[Editor's note: This blog post contains reference to sexual assault and racism.]
This week marks the digital and DVD release of All About Nina, a film by writer/director Eva Vives starring Mary Elizabeth Winstead (Scott Pilgrim vs the World, 10 Cloverfield Lane) in a story inspired by some of Vives’ own experiences.
Winstead stars as Nina Geld, a stand-up comedian attempting to advance her career, find genuine connection with others, and drown out past trauma. She pursues this by picking up her life and moving from New York to Los Angeles, dating a man (Common) who is her total opposite, and showcasing her cynical, raunchy sense of humor through the catharsis of stand-up comedy (featuring musings on dating, bodily functions, and impressions ranging from Shakira to Björk to even Werner Herzog).
The film’s September release date coincided with Dr. Christine Blasey Ford’s testimony regarding her alleged sexual assault by now-Supreme Court Justice Brett Kavanaugh. I had the opportunity to attend the film’s premiere in New York City, and during a Q&A session afterward, Winstead explained that All About Nina finished production just before the #MeToo movement began, and that the film was released at an especially poignant time.
As I watched Winstead give an Academy Award-worthy performance retelling parts of Eva Vives’ own story of surviving assault, I wondered: What if our society better respected survivors like her? Would Nina Geld be the same person if others took what happened to her seriously instead of coming up with excuses for the individuals responsible for her and others’ assaults? This would not have lessened her pain, but it might’ve at least provided her reassurance that her pain would be viewed with respect and care, and that those responsible would be brought to justice.
After Dr. Blasey Ford’s testimony and the day of the All About Nina premiere, I read countless posts on social media from incredible, brilliant women in my life chronicling their own painful stories of sexual assault, many of which were accompanied by the hashtag #whyididntreport. As they shared their experiences, I noticed many of them had similar reasonings for not reporting them: They were afraid of repercussions from their assailants. They repressed their assaults as an act of self-preservation. And – disturbingly – they thought nobody would believe them. And even if they were believed, their assailants would face few, if any, repercussions.
Why do we live in a society that has more concern for sexual assailants than their victims (as evidenced by the latest proposed Title IX changes)? Why was Brock Turner given a mere six-month sentence for rape while the woman he assaulted must live with what happened the rest of her life? Why was John R.K. Howard given only 300 hours of community service for raping his developmentally disabled high school classmate in an act of anti-black aggression? Why did some people rush to defend Brett Kavanaugh and dismiss the testimony of Dr. Blasey Ford?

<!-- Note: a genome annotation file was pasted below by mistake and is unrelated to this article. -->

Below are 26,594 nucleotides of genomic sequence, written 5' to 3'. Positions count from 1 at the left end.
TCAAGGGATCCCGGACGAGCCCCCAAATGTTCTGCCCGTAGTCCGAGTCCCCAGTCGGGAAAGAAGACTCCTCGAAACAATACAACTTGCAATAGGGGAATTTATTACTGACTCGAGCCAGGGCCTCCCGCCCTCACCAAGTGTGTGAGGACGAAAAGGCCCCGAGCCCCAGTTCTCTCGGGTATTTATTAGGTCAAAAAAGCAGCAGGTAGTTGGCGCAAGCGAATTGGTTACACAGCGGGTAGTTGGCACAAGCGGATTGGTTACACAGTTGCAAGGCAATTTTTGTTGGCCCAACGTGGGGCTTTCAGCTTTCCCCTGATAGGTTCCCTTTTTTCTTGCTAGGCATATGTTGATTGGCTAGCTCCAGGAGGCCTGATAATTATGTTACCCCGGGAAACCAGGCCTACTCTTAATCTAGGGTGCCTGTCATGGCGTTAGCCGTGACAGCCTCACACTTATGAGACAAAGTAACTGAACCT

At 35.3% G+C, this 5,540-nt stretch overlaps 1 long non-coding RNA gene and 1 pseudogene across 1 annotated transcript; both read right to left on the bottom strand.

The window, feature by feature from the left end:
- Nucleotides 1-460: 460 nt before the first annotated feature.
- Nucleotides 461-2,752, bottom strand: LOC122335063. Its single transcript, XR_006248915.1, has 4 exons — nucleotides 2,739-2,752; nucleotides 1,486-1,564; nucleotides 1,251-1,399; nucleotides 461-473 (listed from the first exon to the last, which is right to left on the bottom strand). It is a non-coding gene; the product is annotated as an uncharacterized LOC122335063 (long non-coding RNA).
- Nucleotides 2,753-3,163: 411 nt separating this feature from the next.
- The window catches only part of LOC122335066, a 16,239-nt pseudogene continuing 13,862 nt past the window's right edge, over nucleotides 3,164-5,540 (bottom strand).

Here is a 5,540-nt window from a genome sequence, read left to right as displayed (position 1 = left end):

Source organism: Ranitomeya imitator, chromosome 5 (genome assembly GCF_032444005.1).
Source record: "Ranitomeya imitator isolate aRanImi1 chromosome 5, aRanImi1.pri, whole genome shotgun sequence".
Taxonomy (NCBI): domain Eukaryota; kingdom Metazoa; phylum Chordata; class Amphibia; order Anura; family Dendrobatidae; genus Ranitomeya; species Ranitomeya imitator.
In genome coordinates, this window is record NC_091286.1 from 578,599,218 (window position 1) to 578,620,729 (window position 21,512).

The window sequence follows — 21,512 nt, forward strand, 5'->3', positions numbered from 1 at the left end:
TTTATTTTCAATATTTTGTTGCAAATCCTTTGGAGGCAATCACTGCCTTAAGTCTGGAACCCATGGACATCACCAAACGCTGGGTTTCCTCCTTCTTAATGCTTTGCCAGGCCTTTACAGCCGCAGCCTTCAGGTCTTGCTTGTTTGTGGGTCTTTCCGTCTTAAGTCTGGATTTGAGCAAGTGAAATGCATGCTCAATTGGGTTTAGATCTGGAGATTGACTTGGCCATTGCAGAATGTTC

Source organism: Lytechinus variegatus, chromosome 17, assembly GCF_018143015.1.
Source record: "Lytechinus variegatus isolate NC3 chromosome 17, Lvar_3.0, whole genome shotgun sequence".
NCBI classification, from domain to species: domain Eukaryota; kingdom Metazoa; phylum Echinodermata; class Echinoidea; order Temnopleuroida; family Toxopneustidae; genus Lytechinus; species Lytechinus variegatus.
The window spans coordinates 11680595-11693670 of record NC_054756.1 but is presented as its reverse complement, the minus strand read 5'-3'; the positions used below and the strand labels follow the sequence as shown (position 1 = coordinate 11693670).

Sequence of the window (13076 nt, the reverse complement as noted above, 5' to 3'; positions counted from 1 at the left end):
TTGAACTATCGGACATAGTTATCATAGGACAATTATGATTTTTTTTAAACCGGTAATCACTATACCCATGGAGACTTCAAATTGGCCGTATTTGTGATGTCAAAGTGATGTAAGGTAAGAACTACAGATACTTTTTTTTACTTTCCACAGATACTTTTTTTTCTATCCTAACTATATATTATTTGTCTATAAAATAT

The answer is because, more often than not, these assailants are in positions of racial and socioeconomic privilege, and our society has been conditioned to take their feelings more seriously than the claims of their victims. This is why a black man convicted of sexual assault is far more likely to serve a much longer sentence than a white assailant. This is why some white people defend their racism by calling Latinx men “rapists” but rush to defend deplorable actions of white men as “boys being boys.” This is the status quo, and it is not okay.
As Jews, we are obligated to pursue justice (Deuteronomy 16:20), which involves advocating for those without a voice. As URJ President Emeritus Rabbi Eric Yoffie said,
“Like the prophets, we can never forget that God is concerned about the everyday and that the blights of society take precedence over the mysteries of heaven.”
To fulfill our sacred legacy to fix these societal blights, we must listen when survivors speak out. We must enforce accountability upon aggressors found guilty beyond a shadow of a doubt. We must raise our children in a culture based heavily in consent and ensure that if something – God forbid – happens to them, that we will take their claims seriously.
All About Nina showed the pain and effects of surviving assault through a raw, humorous and deeply engaging story about a woman who deserved to be heard. In an era where we are slowly, but finally, dismantling the systems that safeguard sexual aggressors and disbelieve survivors, this film could not have been released at a more perfect time.
May we use its lessons, and Nina and Eva’s courage, to repair our world and make it a safer place for those who need it most.
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